Many electronic designs today contain subsystems, such as DC-DC converters and linear voltage regulators, that require very large bulk capacitance at specific nodes. Electrolytic capacitors (also called e-caps, electrolytics, or even just lytics) are a natural choice to fit this requirement, but they often fall short due to their relatively high series resistance and poor reliability performance. To fill this gap, more exotic devices have been developed, but they can be prohibitive because of cost. Recent advances in materials and construction technology has resulted in a new class of aluminum e-caps to solve this issue. They provide extremely high capacitance per volume density and performance characteristics that meet strict automotive standards while maintaining a competitive price point.
The development of the electrolytic capacitor has been one of the main factors in the successful miniaturization and increased performance of every variety of electronics used today. The basic e-cap construction is shown in the figure below.
Since capacitance is a function of surface area, aluminum foils are first etched to create a rough contour with maximal contact area. Capacitance is also an inverse function of dielectric thickness, as shown in the equation below.
C = εA/d
Where ε is the permittivity of the dielectric, A is the area of the anode and cathode, and d is the physical distance separating the two (also the thickness of the dielectric.)
To realize the thinnest possible dielectric while still following the aluminum contours, an oxide layer is grown on the anode foil surface. Oxides act as a unidirectional dielectric, only blocking the flow of current in one direction. This leads to the well-known polarization of e-caps, as a reverse voltage will actively remove the oxide layer.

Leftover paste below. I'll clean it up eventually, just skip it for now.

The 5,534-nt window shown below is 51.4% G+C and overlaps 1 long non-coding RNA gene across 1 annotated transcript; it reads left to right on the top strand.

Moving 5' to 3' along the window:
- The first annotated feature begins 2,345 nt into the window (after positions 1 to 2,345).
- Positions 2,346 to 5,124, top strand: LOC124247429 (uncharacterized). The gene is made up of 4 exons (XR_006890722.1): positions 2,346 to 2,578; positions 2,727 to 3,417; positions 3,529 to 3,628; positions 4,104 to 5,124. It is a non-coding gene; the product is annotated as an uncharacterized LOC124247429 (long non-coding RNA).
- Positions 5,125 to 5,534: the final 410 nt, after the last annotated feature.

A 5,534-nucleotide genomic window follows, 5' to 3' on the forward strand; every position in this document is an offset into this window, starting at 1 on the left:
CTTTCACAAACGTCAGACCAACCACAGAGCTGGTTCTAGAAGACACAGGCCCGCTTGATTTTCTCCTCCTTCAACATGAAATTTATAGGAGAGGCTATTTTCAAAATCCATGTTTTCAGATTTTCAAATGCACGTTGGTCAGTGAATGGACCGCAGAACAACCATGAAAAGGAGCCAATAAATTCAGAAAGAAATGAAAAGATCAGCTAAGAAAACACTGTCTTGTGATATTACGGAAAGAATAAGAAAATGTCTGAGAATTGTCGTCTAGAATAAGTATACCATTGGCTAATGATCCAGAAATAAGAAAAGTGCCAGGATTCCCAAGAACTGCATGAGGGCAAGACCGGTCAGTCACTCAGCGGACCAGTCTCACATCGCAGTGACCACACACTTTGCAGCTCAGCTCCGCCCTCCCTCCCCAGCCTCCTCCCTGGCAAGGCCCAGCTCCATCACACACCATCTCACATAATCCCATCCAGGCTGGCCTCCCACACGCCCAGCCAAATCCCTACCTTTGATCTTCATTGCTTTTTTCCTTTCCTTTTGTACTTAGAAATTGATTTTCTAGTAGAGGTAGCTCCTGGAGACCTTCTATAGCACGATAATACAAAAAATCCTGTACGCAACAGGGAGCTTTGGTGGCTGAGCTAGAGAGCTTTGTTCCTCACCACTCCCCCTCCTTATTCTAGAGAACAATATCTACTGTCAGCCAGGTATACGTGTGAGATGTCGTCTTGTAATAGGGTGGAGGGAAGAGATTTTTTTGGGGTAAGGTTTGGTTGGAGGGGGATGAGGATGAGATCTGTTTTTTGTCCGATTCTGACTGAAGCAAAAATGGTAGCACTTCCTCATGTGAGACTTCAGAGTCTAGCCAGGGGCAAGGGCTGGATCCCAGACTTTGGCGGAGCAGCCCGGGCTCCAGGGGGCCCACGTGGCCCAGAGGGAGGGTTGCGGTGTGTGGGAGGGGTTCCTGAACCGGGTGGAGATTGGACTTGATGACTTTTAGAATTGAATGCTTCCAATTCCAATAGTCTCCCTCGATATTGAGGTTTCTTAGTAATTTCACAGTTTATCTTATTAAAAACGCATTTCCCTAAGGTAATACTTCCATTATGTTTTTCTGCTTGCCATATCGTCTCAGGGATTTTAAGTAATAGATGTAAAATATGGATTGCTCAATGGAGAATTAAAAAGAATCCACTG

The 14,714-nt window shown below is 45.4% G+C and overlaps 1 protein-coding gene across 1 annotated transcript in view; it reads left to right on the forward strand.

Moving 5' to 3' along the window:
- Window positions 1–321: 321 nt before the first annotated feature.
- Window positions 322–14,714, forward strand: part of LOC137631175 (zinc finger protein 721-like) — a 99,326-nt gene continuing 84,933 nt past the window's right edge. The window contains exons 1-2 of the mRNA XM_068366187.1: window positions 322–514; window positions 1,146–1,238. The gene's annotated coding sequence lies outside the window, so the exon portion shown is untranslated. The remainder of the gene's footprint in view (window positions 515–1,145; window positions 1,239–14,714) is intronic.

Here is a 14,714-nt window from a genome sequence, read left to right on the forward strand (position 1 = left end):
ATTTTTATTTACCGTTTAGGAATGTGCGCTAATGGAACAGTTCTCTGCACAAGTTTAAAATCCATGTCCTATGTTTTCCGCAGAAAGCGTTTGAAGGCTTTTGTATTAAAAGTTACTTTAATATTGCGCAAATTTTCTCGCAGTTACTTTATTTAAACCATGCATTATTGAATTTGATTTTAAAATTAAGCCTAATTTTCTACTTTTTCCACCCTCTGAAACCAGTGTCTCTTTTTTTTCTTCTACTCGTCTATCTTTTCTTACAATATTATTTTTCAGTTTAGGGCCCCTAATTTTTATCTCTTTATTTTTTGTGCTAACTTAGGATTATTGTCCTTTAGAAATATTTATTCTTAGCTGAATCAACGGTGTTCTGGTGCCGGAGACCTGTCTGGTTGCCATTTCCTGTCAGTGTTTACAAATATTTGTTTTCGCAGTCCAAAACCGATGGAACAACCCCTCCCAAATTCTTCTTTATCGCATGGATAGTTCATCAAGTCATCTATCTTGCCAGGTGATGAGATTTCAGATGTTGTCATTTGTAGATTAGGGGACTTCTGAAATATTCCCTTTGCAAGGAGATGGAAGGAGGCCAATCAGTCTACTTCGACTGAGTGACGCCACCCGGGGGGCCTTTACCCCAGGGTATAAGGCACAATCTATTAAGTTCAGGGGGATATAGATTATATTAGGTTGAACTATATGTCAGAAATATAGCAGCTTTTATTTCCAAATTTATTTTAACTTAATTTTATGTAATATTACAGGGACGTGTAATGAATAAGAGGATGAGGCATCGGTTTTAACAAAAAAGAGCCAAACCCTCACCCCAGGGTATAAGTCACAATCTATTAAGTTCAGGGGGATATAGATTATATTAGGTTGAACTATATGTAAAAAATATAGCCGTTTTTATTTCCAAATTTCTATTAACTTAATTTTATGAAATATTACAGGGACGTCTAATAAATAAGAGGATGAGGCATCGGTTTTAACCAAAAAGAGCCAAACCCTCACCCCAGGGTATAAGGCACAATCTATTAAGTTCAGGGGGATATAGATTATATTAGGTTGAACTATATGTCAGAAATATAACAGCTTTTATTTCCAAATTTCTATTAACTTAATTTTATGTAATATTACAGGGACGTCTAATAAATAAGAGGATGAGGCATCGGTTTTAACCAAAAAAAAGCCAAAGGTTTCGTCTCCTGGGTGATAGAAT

Since the anode is roughly contoured, it is difficult to make electrical contact with the oxide layer for the second plate of the capacitor. This is where the electrolyte comes into play. Traditionally a “wet” liquid, the electrolyte fills in the peaks and valleys of the anode-oxide surface, and effectively creates the cathode. To produce a good terminal contact with this electrolyte, a second foil layer and a paper separator are added to fully complete the capacitor structure. This aluminum-electrolyte-paper sandwich is then rolled or “wound” into a can and sealed with two terminals to finish the final device. As shown below, an aluminum can and lid welded to two leads can be used to create an axial device formfactor.
Alternately, the can contact can be made using a “crown” to create a radial device that stands up vertically, as shown in the figure below.
KEMET’s Ultra-High CV Line
The new generation of high performance e-caps by KEMET has been designed for automotive applications with extremely high demands. Low ESR is the result of a low resistive electrolyte/paper system and an all-welded design. The winding is housed in a cylindrical aluminum can with a high purity aluminum lid and a high quality rubber gasket. Thanks to its mechanical robustness, this series is suitable for use in mobile and aircraft installations, with operation up to +150°C. KEMET’s automotive grade capacitors meet the demanding Automotive Electronics Council’s AEC–Q200 qualification requirements and offer: